by Mitch Kokai
Senior Political Analyst, John Locke Foundation
Arctic waters absorbed vast amounts of carbon dioxide from the atmosphere, creating a cooling effect that’s 230 times greater than the warming from methane emitted from underwater seeps, according to a new study.
The findings are a complete reversal of what scientists previously believed — that methane seeps in the Arctic Ocean were contributing to global warming.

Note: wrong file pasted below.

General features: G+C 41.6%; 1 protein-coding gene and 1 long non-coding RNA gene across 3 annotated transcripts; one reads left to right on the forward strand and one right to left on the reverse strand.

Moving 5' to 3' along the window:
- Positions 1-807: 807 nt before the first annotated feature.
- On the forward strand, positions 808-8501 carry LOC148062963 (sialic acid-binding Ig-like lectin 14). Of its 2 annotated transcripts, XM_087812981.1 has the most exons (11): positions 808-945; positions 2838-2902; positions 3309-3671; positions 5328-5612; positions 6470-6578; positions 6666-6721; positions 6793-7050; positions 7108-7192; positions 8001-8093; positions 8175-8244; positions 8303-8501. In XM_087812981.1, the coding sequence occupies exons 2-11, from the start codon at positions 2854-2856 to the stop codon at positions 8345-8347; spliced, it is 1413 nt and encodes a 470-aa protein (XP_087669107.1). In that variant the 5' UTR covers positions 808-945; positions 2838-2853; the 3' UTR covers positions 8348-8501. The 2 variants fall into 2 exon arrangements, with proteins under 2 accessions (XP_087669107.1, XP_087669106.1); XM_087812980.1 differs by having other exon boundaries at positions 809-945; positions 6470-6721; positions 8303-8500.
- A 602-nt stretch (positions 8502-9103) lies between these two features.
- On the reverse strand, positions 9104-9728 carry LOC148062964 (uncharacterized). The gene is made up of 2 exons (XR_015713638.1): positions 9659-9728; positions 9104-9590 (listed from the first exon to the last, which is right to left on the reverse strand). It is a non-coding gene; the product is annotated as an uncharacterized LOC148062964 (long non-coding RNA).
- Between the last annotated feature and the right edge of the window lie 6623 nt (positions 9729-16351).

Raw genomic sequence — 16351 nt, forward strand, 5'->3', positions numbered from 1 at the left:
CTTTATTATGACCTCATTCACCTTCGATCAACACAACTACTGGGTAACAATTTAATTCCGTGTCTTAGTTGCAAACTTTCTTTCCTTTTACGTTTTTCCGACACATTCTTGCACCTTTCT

“If what we observed near Svalbard occurs more broadly at similar locations around the world, it could mean that methane seeps have a net cooling effect on climate, not a warming effect as we previously thought,” John Pohlman, a U.S. Geological Survey biochemist and lead author of the study, said in a statement Monday.
If the results hold, Pohlman’s study could have big implications for how scientists calculate the global carbon “budget” and for future projections of global warming.